Nitrobenzene is an oily yellow liquid with an almond-like odor. It may be pale yellow-brown in appearance. It dissolves only slightly in water, but very easily in some other chemicals.
Nitrobenzene is produced in large quantities for industrial use. Approximately 98% of the nitrobenzene produced in the United States is used to manufacture a chemical known as aniline. Nitrobenzene is also used to produce lubricating oils such as those used in motors and machinery. A very small amount of nitrobenzene is used in the manufacture of dyes, drugs, pesticides, and synthetic rubber.
Exposure to nitrobenzene
Small amounts of nitrobenzene are released to the air and to bodies of water by the industries that use this chemical. However, it is broken down to other chemicals within a few days after it is released. Air and water in most areas contain no nitrobenzene or such low amounts that they cannot be measured.
Nitrobenzene pathways in the body
Because nitrobenzene is not usually found at hazardous waste sites, it is unlikely that you will be exposed to nitrobenzene if you live near one of these sites. However, you may be exposed if you live near one of the seven waste sites where it has been found or near a manufacturing or processing plant, such as those involved in petroleum refining and chemical manufacturing. Persons in these areas may be exposed to nitrobenzene in the air they breathe. However, even in these cases, the levels of nitrobenzene have been found to be extremely low, usually less than 1 ppb (one part nitrobenzene per billion parts of air). Levels of nitrobenzene in the air of residential areas are even lower. Nitrobenzene is almost never found in drinking water. There is no information available on the levels of nitrobenzene in food.
The most common way that humans are exposed to this compound is by occupational exposure. If you work in a plant or factory that produces nitrobenzene or uses nitrobenzene to make other products such as dyes, drugs, pesticides or synthetic rubber, you may be exposed to nitrobenzene in the air that you breathe or through your skin.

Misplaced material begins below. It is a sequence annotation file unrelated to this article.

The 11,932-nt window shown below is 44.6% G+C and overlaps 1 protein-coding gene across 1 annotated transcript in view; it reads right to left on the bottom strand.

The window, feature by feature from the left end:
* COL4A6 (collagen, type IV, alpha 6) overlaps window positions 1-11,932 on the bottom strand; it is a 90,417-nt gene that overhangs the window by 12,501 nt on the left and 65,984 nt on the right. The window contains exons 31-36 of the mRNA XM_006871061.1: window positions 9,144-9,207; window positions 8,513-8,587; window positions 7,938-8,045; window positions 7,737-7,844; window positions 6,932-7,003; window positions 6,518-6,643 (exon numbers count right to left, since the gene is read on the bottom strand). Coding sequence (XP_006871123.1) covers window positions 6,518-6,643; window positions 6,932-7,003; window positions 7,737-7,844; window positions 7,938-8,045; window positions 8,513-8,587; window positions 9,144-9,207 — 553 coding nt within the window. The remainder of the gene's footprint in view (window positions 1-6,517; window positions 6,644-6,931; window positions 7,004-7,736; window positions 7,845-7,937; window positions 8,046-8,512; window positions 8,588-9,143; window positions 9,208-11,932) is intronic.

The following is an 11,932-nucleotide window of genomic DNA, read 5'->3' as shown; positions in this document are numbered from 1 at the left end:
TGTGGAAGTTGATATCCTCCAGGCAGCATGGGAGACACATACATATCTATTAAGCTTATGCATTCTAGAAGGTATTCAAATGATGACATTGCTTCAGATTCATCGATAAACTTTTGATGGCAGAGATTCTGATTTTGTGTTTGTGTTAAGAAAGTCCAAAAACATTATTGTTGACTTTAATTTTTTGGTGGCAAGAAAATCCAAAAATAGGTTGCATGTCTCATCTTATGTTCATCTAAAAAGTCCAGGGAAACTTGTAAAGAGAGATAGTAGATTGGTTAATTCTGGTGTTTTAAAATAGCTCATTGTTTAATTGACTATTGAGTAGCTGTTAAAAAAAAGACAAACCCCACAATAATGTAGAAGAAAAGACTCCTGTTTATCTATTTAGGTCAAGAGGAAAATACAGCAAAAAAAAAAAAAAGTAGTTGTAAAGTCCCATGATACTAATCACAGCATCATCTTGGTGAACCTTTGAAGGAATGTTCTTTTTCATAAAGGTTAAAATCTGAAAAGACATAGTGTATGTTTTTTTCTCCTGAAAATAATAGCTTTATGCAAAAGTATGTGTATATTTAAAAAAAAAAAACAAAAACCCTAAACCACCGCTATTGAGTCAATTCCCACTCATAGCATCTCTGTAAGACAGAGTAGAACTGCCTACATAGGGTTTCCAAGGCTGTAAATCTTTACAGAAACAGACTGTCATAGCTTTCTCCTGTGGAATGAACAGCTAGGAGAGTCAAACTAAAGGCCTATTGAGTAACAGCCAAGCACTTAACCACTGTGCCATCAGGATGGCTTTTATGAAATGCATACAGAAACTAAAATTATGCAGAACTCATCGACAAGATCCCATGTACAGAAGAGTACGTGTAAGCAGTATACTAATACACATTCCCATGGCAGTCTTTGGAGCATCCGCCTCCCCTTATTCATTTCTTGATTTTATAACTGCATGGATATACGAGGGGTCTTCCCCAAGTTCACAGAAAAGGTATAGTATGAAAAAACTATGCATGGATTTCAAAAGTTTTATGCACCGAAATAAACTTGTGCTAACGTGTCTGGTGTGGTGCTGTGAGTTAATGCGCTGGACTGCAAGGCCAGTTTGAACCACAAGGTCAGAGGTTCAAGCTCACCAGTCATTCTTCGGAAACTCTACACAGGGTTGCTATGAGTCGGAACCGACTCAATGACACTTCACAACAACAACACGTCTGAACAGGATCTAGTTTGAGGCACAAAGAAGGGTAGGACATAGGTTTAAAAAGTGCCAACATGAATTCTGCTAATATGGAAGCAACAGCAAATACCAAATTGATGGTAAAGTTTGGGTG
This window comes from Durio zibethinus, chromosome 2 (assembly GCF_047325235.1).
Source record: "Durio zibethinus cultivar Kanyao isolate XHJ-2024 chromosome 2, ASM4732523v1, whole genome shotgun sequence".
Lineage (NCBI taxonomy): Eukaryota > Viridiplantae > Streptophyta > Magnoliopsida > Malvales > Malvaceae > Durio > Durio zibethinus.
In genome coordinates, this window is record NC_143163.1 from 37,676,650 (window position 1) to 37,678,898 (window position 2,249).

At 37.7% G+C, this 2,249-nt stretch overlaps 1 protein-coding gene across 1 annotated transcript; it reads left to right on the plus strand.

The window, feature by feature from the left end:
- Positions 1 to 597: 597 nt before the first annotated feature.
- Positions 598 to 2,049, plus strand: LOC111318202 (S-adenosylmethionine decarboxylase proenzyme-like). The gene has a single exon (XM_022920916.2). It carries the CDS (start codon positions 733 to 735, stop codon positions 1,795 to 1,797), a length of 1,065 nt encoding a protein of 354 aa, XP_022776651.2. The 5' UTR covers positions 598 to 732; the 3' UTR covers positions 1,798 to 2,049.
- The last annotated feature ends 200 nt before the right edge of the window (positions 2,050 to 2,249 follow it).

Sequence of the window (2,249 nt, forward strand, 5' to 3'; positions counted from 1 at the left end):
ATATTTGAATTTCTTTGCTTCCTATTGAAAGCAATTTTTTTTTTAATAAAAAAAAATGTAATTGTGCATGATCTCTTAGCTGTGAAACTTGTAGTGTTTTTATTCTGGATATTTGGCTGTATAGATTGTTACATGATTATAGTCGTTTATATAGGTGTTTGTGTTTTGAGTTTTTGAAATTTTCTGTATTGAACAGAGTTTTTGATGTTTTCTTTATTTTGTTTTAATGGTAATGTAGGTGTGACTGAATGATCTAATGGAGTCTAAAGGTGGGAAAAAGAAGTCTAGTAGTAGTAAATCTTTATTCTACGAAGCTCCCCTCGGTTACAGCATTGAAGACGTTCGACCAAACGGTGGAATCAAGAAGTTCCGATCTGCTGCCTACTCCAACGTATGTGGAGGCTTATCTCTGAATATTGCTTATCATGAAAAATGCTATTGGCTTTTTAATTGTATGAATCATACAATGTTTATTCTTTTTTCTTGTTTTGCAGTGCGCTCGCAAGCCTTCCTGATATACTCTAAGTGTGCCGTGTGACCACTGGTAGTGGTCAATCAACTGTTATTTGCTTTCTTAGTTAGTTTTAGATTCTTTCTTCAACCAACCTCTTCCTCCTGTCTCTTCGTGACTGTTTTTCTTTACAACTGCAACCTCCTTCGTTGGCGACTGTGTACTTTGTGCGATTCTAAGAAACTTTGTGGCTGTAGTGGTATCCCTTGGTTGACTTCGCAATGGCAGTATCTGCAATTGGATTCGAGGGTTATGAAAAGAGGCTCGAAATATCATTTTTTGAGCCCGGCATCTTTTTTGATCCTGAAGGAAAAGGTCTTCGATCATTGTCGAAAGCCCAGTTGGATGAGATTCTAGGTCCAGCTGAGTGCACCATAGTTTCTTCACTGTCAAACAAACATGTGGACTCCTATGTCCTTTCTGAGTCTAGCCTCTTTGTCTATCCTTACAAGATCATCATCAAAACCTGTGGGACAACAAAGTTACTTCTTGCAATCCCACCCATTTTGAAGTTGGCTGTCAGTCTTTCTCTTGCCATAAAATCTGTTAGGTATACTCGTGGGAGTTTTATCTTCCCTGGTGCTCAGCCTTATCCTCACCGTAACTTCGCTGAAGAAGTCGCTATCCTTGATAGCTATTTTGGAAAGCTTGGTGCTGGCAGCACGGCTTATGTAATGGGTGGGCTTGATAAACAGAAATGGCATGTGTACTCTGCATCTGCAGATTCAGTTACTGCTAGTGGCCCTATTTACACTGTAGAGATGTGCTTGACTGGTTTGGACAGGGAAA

Health effects of nitrobenzene
Nitrobenzene can cause a wide variety of harmful health effects to exposed persons. Direct contact of small amounts of nitrobenzene with the skin or eyes may cause mild irritation. Repeated exposures to a high concentration of nitrobenzene can result in a blood condition called methemoglobinemia. This condition affects the ability of the blood to carry oxygen.
Following such an exposure, the skin may turn a bluish color. This may be accompanied by nausea, vomiting and shortness of breath. Effects such as headache, irritability, dizziness, weakness, and drowsiness may also occur. If the exposure level is extremely high, nitrobenzene can cause coma and possibly death unless prompt medical treatment is received. Consuming alcoholic beverages during nitrobenzene exposure may increase the harmful effects of nitrobenzene. In studies with laboratory animals, a single dose of nitrobenzene fed to male rats resulted in damage to the testicles and decreased levels of sperm. This suggests that decreased fertility may be a concern in humans. There is very little information available about the effects of long-term exposure of humans or animals to nitrobenzene, and it is not known whether exposure to nitrobenzene can cause cancer.
Levels of exposure
Nitrobenzene can be smelled in water when it is present at 0.11 mg/L (milligrams of nitrobenzene per liter of water) or in air at 0.018 ppm (0.018 parts of nitrobenzene per million parts of air). It has an odor characteristic of bitter almonds or shoe polish.
It is not known what nitrobenzene levels result in harmful health effects in people. Damage to the kidneys and increased methemoglobinemia in rats is seen at 5 ppm. Damage to the spleen, liver, and testes of rats has been noted at levels of 50 ppm nitrobenzene in air.
Medical test to determine exposure
Nitrobenzene reacts with red blood cells in the body to produce methemoglobin. If you have recently been exposed to nitrobenzene, the levels of methemoglobin in your blood will be elevated. This level can be measured. However, many toxic chemicals produce methemoglobin, and this method does not give specific information about nitrobenzene exposure.
In cases of long-term exposure to nitrobenzene, the presence of its breakdown products, p-nitrophenol and p-aminophenol, in the urine is an indication of nitrobenzene exposure. These tests require special equipment and cannot be routinely done in a doctor's office. The results of these tests cannnot be used ot determine the level of nitrobenzene esposure or if harmful health effects can be expected to occur.
Disclaimer: This article is taken wholly from, or contains information that was originally published by, the Agency for Toxic Substances and Disease Registry. Topic editors and authors for the Encyclopedia of Earth may have edited its content or added new information. The use of information from the Agency for Toxic Substances and Disease Registry should not be construed as support for or endorsement by that organization for any new information added by EoE personnel, or for any editing of the original content.